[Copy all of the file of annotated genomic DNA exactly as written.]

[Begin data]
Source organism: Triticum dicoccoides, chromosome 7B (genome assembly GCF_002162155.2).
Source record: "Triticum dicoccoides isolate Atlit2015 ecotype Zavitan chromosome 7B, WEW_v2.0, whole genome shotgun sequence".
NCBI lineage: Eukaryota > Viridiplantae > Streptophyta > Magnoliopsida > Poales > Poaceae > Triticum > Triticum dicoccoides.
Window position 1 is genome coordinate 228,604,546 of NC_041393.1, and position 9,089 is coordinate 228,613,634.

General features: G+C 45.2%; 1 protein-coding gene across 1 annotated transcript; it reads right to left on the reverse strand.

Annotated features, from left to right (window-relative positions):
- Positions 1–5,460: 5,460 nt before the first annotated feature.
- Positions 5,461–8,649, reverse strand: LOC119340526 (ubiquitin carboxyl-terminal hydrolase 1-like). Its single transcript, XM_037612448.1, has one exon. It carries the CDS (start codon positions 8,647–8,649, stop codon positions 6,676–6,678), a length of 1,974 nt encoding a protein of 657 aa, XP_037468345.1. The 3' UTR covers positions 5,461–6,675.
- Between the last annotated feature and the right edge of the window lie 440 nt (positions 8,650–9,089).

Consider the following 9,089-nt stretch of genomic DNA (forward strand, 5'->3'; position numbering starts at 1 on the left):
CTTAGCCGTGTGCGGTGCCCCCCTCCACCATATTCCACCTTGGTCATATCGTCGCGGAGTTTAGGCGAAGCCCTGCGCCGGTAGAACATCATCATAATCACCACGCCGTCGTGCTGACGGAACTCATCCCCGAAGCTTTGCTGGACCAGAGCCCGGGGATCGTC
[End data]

Source organism: Triticum dicoccoides, chromosome 7B (genome assembly GCF_002162155.2).
Source record: "Triticum dicoccoides isolate Atlit2015 ecotype Zavitan chromosome 7B, WEW_v2.0, whole genome shotgun sequence".
NCBI lineage: Eukaryota > Viridiplantae > Streptophyta > Magnoliopsida > Poales > Poaceae > Triticum > Triticum dicoccoides.
Window position 1 is genome coordinate 228,604,546 of NC_041393.1, and position 9,089 is coordinate 228,613,634.

General features: G+C 45.2%; 1 protein-coding gene across 1 annotated transcript; it reads right to left on the reverse strand.

Annotated features, from left to right (window-relative positions):
- Positions 1–5,460: 5,460 nt before the first annotated feature.
- Positions 5,461–8,649, reverse strand: LOC119340526 (ubiquitin carboxyl-terminal hydrolase 1-like). Its single transcript, XM_037612448.1, has one exon. It carries the CDS (start codon positions 8,647–8,649, stop codon positions 6,676–6,678), a length of 1,974 nt encoding a protein of 657 aa, XP_037468345.1. The 3' UTR covers positions 5,461–6,675.
- Between the last annotated feature and the right edge of the window lie 440 nt (positions 8,650–9,089).

Consider the following 9,089-nt stretch of genomic DNA (forward strand, 5'->3'; position numbering starts at 1 on the left):
CTTAGCCGTGTGCGGTGCCCCCCTCCACCATATTCCACCTTGGTCATATCGTCGCGGAGTTTAGGCGAAGCCCTGCGCCGGTAGAACATCATCATAATCACCACGCCGTCGTGCTGACGGAACTCATCCCCGAAGCTTTGCTGGACCAGAGCCCGGGGATCGTC